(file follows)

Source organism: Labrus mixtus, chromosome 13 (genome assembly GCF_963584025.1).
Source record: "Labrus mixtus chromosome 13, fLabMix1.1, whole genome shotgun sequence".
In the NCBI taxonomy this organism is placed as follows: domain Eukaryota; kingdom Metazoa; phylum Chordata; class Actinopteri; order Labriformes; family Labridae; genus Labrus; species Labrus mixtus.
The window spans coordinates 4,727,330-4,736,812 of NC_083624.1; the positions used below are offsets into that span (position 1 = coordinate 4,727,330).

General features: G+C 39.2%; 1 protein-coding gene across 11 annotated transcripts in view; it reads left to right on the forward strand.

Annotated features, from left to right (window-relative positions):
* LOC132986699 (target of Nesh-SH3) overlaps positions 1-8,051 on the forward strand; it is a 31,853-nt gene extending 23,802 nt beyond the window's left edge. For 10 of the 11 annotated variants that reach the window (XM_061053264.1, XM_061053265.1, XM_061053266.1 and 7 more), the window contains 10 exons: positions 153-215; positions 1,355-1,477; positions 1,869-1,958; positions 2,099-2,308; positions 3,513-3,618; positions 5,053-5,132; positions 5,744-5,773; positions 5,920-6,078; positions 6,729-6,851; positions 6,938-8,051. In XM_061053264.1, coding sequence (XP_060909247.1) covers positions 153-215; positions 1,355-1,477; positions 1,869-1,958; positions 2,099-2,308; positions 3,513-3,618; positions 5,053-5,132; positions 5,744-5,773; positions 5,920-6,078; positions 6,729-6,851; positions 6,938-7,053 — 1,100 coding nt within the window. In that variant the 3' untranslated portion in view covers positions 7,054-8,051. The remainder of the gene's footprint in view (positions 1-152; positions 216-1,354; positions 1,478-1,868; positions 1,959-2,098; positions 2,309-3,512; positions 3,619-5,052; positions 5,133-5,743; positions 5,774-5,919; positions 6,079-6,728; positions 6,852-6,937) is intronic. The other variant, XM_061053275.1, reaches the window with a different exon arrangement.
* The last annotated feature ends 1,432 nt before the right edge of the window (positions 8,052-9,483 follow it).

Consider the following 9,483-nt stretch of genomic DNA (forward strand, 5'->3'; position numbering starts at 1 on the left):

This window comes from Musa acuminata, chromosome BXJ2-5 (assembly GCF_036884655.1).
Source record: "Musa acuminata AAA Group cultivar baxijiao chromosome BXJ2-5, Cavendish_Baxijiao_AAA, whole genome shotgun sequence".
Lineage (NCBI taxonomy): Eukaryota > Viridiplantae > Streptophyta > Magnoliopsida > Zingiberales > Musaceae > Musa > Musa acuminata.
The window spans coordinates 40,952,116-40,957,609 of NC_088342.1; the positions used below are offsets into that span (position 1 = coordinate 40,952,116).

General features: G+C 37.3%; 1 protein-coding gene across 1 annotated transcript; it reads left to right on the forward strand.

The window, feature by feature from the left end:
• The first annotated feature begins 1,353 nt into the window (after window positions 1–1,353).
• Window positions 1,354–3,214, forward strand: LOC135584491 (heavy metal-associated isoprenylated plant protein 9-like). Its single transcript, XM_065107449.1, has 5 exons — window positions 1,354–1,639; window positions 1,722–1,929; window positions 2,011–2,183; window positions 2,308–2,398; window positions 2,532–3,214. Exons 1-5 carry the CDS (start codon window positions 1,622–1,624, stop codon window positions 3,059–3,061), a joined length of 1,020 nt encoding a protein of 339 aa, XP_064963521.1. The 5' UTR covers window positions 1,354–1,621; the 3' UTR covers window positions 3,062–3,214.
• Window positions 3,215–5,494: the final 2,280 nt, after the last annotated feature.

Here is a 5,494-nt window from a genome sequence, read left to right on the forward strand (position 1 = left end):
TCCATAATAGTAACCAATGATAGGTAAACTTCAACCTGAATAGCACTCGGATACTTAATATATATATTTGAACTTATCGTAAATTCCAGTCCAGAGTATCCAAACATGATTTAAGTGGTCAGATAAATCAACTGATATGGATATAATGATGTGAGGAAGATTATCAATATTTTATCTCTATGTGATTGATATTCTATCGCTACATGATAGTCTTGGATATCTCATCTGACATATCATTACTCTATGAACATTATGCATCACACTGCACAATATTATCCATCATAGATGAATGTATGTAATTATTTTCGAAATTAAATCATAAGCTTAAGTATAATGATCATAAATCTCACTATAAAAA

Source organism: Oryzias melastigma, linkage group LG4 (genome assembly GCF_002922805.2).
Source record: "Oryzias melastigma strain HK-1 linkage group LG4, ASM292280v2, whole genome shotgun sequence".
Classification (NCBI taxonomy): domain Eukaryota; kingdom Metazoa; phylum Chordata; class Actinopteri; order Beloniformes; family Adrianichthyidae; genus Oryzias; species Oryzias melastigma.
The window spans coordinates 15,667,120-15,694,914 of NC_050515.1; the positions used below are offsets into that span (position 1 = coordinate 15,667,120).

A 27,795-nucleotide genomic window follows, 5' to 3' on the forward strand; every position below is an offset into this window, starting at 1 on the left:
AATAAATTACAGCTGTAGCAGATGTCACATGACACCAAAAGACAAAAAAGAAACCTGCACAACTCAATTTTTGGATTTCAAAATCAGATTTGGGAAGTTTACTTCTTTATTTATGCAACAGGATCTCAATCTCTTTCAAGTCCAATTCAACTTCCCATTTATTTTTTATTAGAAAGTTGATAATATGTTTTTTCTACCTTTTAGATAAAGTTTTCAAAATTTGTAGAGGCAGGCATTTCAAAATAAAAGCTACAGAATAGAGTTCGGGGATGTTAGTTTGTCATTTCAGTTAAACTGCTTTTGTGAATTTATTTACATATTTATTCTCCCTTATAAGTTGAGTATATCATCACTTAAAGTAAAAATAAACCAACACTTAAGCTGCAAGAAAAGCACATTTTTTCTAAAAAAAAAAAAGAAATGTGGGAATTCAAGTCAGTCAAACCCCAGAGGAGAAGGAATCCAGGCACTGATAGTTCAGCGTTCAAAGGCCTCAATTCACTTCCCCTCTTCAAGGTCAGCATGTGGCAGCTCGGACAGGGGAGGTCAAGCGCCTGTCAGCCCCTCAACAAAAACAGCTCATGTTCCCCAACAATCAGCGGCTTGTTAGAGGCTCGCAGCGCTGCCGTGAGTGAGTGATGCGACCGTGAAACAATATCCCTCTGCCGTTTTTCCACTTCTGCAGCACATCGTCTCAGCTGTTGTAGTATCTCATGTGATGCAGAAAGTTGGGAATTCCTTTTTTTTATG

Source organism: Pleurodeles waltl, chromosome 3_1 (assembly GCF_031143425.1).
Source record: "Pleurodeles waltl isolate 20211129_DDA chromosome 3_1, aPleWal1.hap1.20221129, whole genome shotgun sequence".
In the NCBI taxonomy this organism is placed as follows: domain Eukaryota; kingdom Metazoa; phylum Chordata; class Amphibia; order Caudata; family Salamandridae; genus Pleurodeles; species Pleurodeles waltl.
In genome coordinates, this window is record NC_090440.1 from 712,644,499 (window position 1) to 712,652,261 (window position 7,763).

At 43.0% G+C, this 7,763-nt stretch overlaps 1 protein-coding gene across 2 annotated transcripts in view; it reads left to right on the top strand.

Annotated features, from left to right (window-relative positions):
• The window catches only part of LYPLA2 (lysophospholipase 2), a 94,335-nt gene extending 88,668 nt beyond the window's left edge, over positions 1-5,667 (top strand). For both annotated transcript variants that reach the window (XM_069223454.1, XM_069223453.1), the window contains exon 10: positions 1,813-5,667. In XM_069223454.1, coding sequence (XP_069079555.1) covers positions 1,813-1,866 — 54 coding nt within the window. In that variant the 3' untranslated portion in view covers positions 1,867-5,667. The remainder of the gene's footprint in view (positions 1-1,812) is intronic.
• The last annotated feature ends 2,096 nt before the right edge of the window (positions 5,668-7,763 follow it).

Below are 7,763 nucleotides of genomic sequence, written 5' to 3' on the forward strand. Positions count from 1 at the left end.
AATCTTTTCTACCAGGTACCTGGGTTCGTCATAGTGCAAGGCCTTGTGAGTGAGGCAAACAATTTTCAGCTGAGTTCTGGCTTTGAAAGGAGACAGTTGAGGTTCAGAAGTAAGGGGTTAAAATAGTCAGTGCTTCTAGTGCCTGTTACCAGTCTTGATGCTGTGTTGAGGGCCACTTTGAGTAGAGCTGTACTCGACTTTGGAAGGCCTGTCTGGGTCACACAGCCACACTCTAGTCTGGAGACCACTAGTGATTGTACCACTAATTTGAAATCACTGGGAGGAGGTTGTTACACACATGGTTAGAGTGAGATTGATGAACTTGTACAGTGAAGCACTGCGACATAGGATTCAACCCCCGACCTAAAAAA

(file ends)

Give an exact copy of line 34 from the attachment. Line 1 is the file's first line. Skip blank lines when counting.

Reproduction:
• The last annotated feature ends 2,096 nt before the right edge of the window (positions 5,668-7,763 follow it).